Isle of Man launches solid gold credit card backed by the metal
By Andrew Bounds and Xan Rice
It is the ultimate must-have for any gold bug - the world's first solid gold credit card backed by the precious metal itself.
The 14-carat card will be issued to depositors of bullion in a bank vault on the Isle of Man. Those with at least £100,000-worth of bars can borrow against them using the gold Visa card, or, more practically, a plastic version.
Ed Pearce, managing director of IMGold, issuer of the Bullion Card, said it would allow those with wealth tied up in the precious metal to access cash without selling the gold, after its value dropped by about a quarter last year.
"There are people who invested in 2011 at US$1,900 an ounce and now it is worth less than US$1,300 an ounce. They are sitting on losses and don't want to sell. Now they can spend and get some liquidity," said Mr Pearce.
He added that it would also appeal to people who might have "invitation only" cards that are taken off them on ill-defined eligibility criteria, such as American Express's Centurion card.
The interest rate on the card, which will be available later this year, is expected to be below 10 per cent because of the security of the gold.
Last year, the gold price fell by 28 per cent - the largest annual decline since 1981 - ending a 12-year bull run. The biggest sellers were western investors in gold-backed exchanged traded funds, though some people also sold physical bullion. The precious metal made a brighter start to 2014, but has fallen back during the past week, and, at US$1,246 a troy ounce on Tuesday, is only 3 per cent up for the year.
Several attempts to launch gold-backed credit cards have failed to take off to date, according to Adrian Ash, head of research at Bullion Vault, a London precious metals broker.
"Even if transaction costs were minimal, firm advocates of the gold standard would rather hold metal and spend currency than the other way round," said Mr Ash. "Mobilising existing gold holdings may appeal to investors needing cash, but only if costs are below pawnbroking fees."
IMGold was set up last year after a number of banks on the offshore centre closed their vaults and safety deposit boxes amid tightening regulations. The Isle of Man has no inheritance or capital gains tax, and any heist would be difficult as it would require moving the metal by boat or plane.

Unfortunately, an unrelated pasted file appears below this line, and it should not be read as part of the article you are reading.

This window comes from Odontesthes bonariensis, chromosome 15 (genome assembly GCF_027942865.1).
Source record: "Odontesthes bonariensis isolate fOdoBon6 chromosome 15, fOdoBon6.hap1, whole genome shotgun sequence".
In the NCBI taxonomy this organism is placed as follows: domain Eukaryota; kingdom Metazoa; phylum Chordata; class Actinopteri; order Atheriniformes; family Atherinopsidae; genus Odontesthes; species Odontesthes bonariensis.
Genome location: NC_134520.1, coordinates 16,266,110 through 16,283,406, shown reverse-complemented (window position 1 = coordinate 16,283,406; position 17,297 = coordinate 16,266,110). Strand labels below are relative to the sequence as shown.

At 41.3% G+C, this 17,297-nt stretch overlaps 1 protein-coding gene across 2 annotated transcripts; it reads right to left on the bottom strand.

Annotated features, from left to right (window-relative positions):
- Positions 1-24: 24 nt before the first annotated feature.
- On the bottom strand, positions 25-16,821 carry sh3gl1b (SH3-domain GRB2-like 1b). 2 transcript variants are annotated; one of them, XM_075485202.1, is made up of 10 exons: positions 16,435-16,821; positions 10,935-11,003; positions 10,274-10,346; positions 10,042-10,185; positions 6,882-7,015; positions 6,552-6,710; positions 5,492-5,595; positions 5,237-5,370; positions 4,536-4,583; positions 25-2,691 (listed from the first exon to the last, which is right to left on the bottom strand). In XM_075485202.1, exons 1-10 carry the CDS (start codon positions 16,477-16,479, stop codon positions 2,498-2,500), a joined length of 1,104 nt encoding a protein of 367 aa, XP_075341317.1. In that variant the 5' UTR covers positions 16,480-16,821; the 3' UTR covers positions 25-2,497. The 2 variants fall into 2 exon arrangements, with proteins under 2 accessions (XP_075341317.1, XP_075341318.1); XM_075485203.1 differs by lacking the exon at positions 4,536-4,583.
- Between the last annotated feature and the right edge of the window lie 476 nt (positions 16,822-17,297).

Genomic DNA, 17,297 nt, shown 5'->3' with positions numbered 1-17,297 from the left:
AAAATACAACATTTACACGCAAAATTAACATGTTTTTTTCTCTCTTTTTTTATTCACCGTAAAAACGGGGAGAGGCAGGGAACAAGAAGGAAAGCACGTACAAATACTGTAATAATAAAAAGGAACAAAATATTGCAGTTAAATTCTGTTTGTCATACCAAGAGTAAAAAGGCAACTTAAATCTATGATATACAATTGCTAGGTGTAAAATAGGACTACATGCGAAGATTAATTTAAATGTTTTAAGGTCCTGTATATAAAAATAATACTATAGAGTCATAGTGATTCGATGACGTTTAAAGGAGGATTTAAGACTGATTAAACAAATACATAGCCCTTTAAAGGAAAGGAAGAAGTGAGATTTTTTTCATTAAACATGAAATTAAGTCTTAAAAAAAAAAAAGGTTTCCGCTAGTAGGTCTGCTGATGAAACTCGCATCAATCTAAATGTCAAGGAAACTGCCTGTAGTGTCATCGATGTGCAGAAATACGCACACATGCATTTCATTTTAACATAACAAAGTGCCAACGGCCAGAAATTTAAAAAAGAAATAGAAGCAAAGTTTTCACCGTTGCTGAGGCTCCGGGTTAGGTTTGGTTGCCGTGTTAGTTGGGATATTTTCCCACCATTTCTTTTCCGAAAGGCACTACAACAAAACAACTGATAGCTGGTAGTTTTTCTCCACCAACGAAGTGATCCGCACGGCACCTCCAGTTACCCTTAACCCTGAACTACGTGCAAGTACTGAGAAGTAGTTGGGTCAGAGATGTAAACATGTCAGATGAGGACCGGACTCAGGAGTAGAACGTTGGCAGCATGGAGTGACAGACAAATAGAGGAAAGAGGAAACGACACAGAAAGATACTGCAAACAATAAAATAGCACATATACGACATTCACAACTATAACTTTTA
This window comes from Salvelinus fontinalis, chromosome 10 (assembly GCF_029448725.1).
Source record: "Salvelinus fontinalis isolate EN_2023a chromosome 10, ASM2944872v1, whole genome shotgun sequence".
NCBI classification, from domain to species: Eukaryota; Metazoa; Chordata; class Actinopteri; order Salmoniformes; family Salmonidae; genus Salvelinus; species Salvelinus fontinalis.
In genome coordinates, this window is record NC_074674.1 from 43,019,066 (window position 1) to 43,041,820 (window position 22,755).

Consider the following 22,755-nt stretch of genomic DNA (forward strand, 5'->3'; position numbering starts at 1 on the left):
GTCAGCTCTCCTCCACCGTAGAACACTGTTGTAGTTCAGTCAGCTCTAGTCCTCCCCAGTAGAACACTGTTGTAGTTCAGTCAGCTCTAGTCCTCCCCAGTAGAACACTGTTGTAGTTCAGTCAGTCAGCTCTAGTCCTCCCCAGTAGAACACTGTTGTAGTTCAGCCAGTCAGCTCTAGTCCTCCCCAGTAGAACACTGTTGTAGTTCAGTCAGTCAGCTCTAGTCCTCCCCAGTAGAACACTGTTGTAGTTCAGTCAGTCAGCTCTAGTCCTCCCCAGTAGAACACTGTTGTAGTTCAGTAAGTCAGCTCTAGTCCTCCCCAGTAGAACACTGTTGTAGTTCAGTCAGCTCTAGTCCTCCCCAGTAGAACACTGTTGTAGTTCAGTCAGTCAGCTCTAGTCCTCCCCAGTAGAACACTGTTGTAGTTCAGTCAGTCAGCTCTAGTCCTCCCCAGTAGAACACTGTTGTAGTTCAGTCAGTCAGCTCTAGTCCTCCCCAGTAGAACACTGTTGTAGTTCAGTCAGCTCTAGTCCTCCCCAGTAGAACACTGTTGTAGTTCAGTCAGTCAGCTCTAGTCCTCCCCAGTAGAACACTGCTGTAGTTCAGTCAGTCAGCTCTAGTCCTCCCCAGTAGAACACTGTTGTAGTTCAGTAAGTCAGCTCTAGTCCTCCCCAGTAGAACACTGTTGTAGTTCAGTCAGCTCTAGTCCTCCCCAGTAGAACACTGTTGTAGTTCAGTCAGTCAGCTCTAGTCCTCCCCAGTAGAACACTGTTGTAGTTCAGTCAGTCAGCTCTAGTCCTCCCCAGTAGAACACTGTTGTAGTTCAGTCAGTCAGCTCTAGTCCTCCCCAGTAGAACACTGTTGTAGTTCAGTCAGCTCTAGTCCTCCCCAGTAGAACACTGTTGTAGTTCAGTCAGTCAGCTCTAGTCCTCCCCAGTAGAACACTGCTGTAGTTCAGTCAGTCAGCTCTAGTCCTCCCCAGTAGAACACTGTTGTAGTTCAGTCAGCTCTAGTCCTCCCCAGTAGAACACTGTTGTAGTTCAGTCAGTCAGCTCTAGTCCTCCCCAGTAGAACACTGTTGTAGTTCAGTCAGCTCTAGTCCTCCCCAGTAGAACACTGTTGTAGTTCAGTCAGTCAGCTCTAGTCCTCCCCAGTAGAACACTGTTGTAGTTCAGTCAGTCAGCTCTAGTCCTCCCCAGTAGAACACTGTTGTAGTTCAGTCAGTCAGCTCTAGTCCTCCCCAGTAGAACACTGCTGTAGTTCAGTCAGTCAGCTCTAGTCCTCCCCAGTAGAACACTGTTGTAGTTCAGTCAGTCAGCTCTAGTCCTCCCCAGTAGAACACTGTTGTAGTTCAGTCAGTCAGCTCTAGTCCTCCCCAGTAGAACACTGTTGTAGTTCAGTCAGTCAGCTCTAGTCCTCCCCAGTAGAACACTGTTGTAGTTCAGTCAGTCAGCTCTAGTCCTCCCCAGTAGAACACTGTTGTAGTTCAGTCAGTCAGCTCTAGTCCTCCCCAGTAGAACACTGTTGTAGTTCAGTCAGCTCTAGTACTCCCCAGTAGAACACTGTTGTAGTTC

"A lot of people like the physical nature of gold. They know it is there and they can visit," said Mr Pearce.
He believes the chance to borrow against it would attract more customers.
Several banks have issued solid gold cards, but none is backed by the metal itself. Rosan Diamond, the Russian company that produces several gold cards, has been commissioned by IMGold.
The Visa Infinite card backed by Catella Bank of Luxembourg, which provides private bank cards, will be available this year. It carries the usual benefits such as insurance on worldwide travel, concierge services, purchase protection, luxury hotels booking, airport lounge access and discounts at high-end shopping outlets.
Sberbank in Kazakhstan launched the first yellow metal credit card in 2012, which is also encrusted with 26 diamonds and an inlay of mother of pearl. A year later ATF Bank in the same country followed suit.
Riyad Bank in Saudi Arabia recently launched the first World Elite MasterCard, which is gold-plated and invitation only.
Those in Qatar with US$1bn in assets and US$1m in the Qatar First Bank can have a precious metal charge card. At Qatar National Bank there is a diamond-studded card available, also by invitation only.
"Cards are often more than just debit or credit cards - they're status symbols. As cards have developed, so have the designs, the materials and the cost. For some it's not about the colour of your card, but what your card is made out of," said Visa.
There remains one card more exclusive than any other, however. Azerbaijan's Zaminbank created a single pure gold card that is encrusted with gemstones in a unique design. Its holder is Nadir Amir Ismayilov, the bank's chairman and main shareholder.
(c) 2014 The Financial Times Limited